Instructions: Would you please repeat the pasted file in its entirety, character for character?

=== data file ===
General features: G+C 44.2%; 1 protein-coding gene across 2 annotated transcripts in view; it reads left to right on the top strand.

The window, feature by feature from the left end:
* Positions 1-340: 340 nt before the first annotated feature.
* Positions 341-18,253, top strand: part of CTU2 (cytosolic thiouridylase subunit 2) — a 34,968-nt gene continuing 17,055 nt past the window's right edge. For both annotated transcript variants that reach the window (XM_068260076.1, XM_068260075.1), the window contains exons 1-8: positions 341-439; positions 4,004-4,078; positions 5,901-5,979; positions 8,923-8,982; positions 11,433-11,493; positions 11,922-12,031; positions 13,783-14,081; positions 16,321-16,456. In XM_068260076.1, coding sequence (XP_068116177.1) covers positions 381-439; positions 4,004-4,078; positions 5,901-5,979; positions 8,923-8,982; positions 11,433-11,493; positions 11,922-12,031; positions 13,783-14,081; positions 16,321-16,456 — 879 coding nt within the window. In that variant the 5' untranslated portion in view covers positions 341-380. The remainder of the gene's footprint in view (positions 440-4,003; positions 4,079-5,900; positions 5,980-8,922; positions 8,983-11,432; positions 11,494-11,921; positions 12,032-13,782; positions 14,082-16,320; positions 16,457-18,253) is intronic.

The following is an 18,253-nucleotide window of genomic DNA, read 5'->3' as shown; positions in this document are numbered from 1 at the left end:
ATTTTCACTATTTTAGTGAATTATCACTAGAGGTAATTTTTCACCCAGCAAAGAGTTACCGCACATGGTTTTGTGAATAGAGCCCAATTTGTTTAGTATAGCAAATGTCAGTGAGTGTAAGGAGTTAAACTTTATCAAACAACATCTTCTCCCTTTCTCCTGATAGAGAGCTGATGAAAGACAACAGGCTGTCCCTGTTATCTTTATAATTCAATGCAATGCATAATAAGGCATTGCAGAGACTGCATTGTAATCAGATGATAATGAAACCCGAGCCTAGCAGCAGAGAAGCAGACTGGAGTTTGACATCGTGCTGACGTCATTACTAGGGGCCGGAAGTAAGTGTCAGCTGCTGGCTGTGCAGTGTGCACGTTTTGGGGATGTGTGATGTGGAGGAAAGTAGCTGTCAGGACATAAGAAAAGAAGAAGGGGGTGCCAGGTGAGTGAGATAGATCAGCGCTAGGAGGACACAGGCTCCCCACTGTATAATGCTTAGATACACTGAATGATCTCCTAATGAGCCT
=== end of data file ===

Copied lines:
General features: G+C 44.2%; 1 protein-coding gene across 2 annotated transcripts in view; it reads left to right on the top strand.

The window, feature by feature from the left end:
* Positions 1-340: 340 nt before the first annotated feature.
* Positions 341-18,253, top strand: part of CTU2 (cytosolic thiouridylase subunit 2) — a 34,968-nt gene continuing 17,055 nt past the window's right edge. For both annotated transcript variants that reach the window (XM_068260076.1, XM_068260075.1), the window contains exons 1-8: positions 341-439; positions 4,004-4,078; positions 5,901-5,979; positions 8,923-8,982; positions 11,433-11,493; positions 11,922-12,031; positions 13,783-14,081; positions 16,321-16,456. In XM_068260076.1, coding sequence (XP_068116177.1) covers positions 381-439; positions 4,004-4,078; positions 5,901-5,979; positions 8,923-8,982; positions 11,433-11,493; positions 11,922-12,031; positions 13,783-14,081; positions 16,321-16,456 — 879 coding nt within the window. In that variant the 5' untranslated portion in view covers positions 341-380. The remainder of the gene's footprint in view (positions 440-4,003; positions 4,079-5,900; positions 5,980-8,922; positions 8,983-11,432; positions 11,494-11,921; positions 12,032-13,782; positions 14,082-16,320; positions 16,457-18,253) is intronic.

The following is an 18,253-nucleotide window of genomic DNA, read 5'->3' as shown; positions in this document are numbered from 1 at the left end:
ATTTTCACTATTTTAGTGAATTATCACTAGAGGTAATTTTTCACCCAGCAAAGAGTTACCGCACATGGTTTTGTGAATAGAGCCCAATTTGTTTAGTATAGCAAATGTCAGTGAGTGTAAGGAGTTAAACTTTATCAAACAACATCTTCTCCCTTTCTCCTGATAGAGAGCTGATGAAAGACAACAGGCTGTCCCTGTTATCTTTATAATTCAATGCAATGCATAATAAGGCATTGCAGAGACTGCATTGTAATCAGATGATAATGAAACCCGAGCCTAGCAGCAGAGAAGCAGACTGGAGTTTGACATCGTGCTGACGTCATTACTAGGGGCCGGAAGTAAGTGTCAGCTGCTGGCTGTGCAGTGTGCACGTTTTGGGGATGTGTGATGTGGAGGAAAGTAGCTGTCAGGACATAAGAAAAGAAGAAGGGGGTGCCAGGTGAGTGAGATAGATCAGCGCTAGGAGGACACAGGCTCCCCACTGTATAATGCTTAGATACACTGAATGATCTCCTAATGAGCCT